Another type of multiple monitor system has been developed for specific laptop applications such as presentation support. This type of system supports one digital display output and one analog display output. In the presentation environment, the digital output is used to drive the LCD display of the speaker's laptop. The analog output can be used to drive a CRT monitor viewed by the audience. The architecture for this type of system employs a single graphics chip with a single frame buffer to provide the digital and analog outputs. Such systems make efficient use of hardware but are limited to mixed digital/analog display environments.
The present invention is directed to a novel architecture and process for increased hardware efficiency in a variety of multi-display environments. The invention allows for driving two or more displays of the same type, digital or analog, using a single memory interface and, preferably, a single graphics chip. In addition, the invention accommodates enlarged desktop applications under a GUI operating system using a single memory interface for more than one of the displays. Additional objectives and advantages of the present invention will be apparent upon consideration of the description below.
According to one aspect of the present invention, a novel single memory interface graphics device architecture is implemented in a circuit board environment for driving multiple displays of the same type. As used herein, the term "circuit board" encompasses any board, card or the like for interfacing with a bus of a host computer via a slot or similar port. It will be appreciated that the various components described below may be located on separate circuit boards, if desired. The circuit board based graphic device of the present invention includes a bus interface such as a PCI edge connector, a memory such as a frame buffer for storing video information, and first and second circuits for respectively driving first and second displays. The first and second displays are of the same type; that is, both of the displays are either digital (e.g., LCD displays) or analog (e.g., CRT monitors). Each of the first and second graphics circuits is electrically connected to the bus interface for communication with the host computer. In addition, each of the graphics circuits is associated with the memory via a memory interface, such as a frame buffer interconnect terminal and/or leads, for accessing video information from the memory and providing an appropriate video output for use by the associated display.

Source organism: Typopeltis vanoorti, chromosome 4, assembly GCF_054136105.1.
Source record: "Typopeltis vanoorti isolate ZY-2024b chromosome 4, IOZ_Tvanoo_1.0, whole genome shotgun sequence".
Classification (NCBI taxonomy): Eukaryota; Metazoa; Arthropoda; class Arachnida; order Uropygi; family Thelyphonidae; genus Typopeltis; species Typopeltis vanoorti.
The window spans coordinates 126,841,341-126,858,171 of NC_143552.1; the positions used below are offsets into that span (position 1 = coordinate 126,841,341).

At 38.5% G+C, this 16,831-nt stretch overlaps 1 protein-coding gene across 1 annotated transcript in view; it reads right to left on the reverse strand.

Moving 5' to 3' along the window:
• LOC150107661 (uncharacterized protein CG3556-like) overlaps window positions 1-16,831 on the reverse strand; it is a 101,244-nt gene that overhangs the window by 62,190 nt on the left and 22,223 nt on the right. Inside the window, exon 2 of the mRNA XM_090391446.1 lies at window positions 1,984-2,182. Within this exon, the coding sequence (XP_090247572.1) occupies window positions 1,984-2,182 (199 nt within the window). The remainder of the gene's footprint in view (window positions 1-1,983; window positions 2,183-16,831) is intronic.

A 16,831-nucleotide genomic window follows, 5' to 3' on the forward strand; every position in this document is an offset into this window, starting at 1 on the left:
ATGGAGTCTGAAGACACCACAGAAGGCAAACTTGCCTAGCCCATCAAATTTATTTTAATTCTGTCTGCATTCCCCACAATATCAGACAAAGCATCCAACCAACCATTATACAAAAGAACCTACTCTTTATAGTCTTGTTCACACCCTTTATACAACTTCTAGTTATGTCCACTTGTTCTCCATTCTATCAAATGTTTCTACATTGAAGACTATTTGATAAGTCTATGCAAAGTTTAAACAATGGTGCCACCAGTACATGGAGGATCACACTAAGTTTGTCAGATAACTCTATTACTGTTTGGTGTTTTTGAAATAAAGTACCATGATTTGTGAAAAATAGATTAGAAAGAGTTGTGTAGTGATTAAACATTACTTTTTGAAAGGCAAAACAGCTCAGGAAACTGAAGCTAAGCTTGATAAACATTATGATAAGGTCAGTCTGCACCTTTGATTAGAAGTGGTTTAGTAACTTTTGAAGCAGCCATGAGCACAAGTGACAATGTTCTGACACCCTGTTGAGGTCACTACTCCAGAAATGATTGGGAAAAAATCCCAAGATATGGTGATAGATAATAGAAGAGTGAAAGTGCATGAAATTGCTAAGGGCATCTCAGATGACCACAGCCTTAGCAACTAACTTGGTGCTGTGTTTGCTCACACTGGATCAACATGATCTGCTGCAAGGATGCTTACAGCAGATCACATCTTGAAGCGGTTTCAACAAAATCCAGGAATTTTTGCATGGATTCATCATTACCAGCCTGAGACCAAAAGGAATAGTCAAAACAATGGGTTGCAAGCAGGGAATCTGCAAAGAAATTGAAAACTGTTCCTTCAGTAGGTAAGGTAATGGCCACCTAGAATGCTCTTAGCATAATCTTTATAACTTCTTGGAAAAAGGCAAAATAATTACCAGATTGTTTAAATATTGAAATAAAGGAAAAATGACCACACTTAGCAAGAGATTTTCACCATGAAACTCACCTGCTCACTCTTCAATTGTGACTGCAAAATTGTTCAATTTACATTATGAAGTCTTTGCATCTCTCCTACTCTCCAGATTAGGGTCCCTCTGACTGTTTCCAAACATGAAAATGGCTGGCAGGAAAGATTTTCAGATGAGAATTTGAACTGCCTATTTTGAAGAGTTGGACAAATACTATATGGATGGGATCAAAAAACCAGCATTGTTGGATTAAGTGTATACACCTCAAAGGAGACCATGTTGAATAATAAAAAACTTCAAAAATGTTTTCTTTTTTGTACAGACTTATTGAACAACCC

It will be appreciated that multiple monitors of the same type may be desired in a variety of contexts. For example, in certain environments such as the automatic teller machine environment, multiple displays may be required (for example, one facing the customer on the outside and one facing the operator on the inside), yet dimensional constraints or other operational considerations many render CRT monitors impractical. Accordingly, two digital flat panel displays are desired for such applications. Conversely, for many desktop applications such as CAD, video editing and financial applications, multiple CRT monitors may be preferred.
According to another aspect of the present invention, the novel graphics device accommodates operation in an enlarged desktop GUI environment with a shared memory. The memory, which may be a frame buffer sufficient to accommodate two or more displays, stores first video information corresponding to a first portion of the enlarged desktop and second video information corresponding to a second portion of the enlarged desktop. In this regard, the memory preferably has separate address spaces dedicated to each of the desktop portions. The graphics device further includes a first graphics circuit for accessing the first information from the memory and providing a first video output for use by a first display and a second graphics circuit for accessing the second information from the memory and providing a second video output for use by a second display. The first and second displays thus operate as an enlarged desktop for the purposes of the GUI operating system running on the host computer. The host computer may also be provided with a desktop manager application that intercepts and modifies display messages as necessary to allow for transparent operation of multiple displays while avoiding split monitor display of windows or dialogue boxes and providing other multi-monitor functionality.